Trouble at the Arcade

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Trouble at the Arcade

by Franklin W. Dixon
Illustrator Scott Burroughs

Aladdin | April 27, 2010 | Trade Paperback |

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In Trouble at the Arcade, nine-year-old Frank and eight-year-old Joe Hardy discover trouble lurking at the local arcade and decide they make pretty good detectives-just like their dad!

Format: Trade Paperback

Dimensions: 96 Pages, 5.12 × 7.48 × 0 in

Published: April 27, 2010

Publisher: Aladdin

Language: English

The following ISBNs are associated with this title:

ISBN - 10: 1416991646

ISBN - 13: 9781416991649

Appropriate for ages: 6

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– More About This Product –

Trouble at the Arcade

Trouble at the Arcade

by Franklin W. Dixon
Illustrator Scott Burroughs

Format: Trade Paperback

Dimensions: 96 Pages, 5.12 × 7.48 × 0 in

Published: April 27, 2010

Publisher: Aladdin

Language: English

The following ISBNs are associated with this title:

ISBN - 10: 1416991646

ISBN - 13: 9781416991649

About the Book

8 year-old Frank and Joe Hardy solve cases in the Clue Crew-esque chapter book series! #1 "Trouble at the Arcade, " #2 "The Missing Mitt."

Read from the Book

1 Alien Attack! A ll humans will be destroyed!” a metallic voice rang out. Nine-year-old Frank Hardy gasped as yet another row of hideous aliens appeared over the horizon. There was no question about it. Earth was being invaded! “Ha!” he shouted, and his dark hair fell in his eyes as he dodged a laser blast by doing a somersault through the air. Then he ducked around a huge pile of rocks. Oh no! There were more aliens behind the rock pile. And these were even worse. They were spitting horrible blue goo! BLURP! A wad of goo came flying at Frank. He jumped up and did a flip in midair to avoid the goo. Then he karate-kicked a rock. It crashed down on one of the aliens. SPLAT! Blue goo spurted everywhere. “Gotcha!” Frank cried. “Frank! Are you up there?” For a second Frank thought one of the aliens was calling him. Then he realized it wasn’t an alien. It was his mother. He blinked and looked up from the video game console. BLURP! On the screen, the aliens were still coming. A few seconds later a big blob of goo took over the screen, and then two words appeared: “Rats,” Frank muttered. “I’ll never be ready for the contest if I don’t do better than that.” His mother called his name again. He set down the controls and walked out to the top of the stairs to see what she wanted. “Oh, there you are.” Mrs. Hardy was holding a large spoon in one hand and a book in the other. She was a libraria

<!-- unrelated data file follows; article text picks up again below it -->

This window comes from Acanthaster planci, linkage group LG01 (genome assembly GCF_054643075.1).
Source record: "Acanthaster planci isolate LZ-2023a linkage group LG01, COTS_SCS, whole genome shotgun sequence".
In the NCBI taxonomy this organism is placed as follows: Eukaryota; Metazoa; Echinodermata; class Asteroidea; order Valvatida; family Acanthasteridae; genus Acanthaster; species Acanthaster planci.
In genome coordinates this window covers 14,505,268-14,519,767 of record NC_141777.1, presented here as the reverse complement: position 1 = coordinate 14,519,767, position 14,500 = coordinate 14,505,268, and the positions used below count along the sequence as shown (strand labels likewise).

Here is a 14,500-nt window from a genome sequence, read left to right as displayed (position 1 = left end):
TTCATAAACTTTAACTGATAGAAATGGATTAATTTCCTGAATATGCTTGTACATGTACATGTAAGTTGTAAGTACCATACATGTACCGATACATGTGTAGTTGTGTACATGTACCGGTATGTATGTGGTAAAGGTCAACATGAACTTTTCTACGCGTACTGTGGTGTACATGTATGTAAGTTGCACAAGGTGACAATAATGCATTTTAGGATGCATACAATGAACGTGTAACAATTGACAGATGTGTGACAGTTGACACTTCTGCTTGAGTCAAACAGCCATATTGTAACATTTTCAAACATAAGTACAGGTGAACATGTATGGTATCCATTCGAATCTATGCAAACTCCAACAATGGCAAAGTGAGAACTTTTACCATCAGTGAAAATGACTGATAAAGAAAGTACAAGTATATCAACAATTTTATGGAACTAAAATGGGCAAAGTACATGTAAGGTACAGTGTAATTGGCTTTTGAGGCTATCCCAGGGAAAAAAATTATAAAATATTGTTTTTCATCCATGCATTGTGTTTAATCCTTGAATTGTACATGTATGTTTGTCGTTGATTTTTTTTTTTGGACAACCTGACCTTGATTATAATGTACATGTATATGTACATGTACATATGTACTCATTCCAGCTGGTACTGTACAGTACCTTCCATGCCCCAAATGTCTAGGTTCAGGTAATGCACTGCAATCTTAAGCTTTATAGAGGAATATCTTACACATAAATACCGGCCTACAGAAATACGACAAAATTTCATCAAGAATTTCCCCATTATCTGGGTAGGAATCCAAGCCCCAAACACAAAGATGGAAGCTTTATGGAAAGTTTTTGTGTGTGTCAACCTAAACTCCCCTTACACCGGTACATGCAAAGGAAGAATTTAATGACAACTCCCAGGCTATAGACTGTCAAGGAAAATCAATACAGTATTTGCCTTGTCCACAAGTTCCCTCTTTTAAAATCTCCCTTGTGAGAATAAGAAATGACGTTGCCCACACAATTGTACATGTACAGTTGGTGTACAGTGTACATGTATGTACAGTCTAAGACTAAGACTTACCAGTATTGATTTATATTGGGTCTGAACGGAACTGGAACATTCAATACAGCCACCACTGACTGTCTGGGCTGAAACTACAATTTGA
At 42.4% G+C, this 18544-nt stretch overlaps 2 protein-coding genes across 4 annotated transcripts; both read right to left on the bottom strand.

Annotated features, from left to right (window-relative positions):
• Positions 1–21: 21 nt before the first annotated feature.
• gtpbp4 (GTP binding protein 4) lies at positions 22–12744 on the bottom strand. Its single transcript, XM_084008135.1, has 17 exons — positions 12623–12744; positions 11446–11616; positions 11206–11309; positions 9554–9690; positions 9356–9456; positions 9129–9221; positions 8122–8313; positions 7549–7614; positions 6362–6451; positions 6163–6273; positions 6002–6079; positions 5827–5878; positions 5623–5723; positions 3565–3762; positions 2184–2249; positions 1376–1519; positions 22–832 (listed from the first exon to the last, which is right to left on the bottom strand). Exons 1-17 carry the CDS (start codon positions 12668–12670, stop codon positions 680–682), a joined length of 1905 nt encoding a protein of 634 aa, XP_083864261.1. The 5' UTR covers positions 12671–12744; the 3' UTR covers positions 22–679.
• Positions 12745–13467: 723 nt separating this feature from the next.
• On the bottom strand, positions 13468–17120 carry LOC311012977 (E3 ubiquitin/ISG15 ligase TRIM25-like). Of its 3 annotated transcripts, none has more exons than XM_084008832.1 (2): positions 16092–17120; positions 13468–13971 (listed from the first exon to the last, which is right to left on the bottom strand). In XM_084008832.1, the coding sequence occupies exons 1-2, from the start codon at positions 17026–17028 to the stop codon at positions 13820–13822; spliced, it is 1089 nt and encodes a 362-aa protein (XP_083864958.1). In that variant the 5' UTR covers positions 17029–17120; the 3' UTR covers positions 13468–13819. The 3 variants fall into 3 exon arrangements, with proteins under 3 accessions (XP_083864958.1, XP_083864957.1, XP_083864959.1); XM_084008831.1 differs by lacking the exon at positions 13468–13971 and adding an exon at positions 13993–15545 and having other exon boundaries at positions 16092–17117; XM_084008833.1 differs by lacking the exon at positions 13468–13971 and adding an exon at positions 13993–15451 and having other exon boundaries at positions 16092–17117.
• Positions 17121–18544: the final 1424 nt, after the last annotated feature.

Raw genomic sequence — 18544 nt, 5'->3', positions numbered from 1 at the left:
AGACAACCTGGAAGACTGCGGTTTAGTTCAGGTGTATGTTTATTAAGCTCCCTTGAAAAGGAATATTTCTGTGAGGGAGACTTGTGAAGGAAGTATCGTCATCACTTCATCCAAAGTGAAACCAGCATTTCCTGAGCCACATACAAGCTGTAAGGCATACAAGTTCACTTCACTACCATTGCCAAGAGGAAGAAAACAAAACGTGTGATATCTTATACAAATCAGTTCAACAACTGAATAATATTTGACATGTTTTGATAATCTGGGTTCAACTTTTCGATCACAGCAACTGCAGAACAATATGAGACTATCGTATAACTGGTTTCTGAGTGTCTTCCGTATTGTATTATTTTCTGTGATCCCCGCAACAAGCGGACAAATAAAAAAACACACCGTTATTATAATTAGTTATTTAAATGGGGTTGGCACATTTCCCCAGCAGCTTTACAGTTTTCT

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From the Publisher

In Trouble at the Arcade, nine-year-old Frank and eight-year-old Joe Hardy discover trouble lurking at the local arcade and decide they make pretty good detectives-just like their dad!

About the Author

Franklin W. Dixon Franklin W. Dixon is actually a pseudonym for any number of ghostwriters who have had the distinction of writing stories for the Hardy Boys series. The series was originally created by Edward Stratmeyer in 1926, the same mastermind of the Nancy Drew detective series, Tom Swift, the Rover Boys and other characters. While Stratmeyer created the outlines for the original series, it was Canadian writer Leslie McFarlane who breathed life to the stories and created the persona Franklin W. Dixon. McFarlane wrote for the series for over twenty years and is credited with success of the early collection of stories. As the series became more popular, it was pared down, the format changed and new ghostwriters added their own flavor to the stories. Part of the draw of the Hardy Boys is that as the authors changed, so to did the times and the story lines. While there is no one true author of the series, each ghostwriter can be given credit for enhancing the life of this series and never unveiling that there really is no Franklin W. Dixon.

Appropriate for ages: 6

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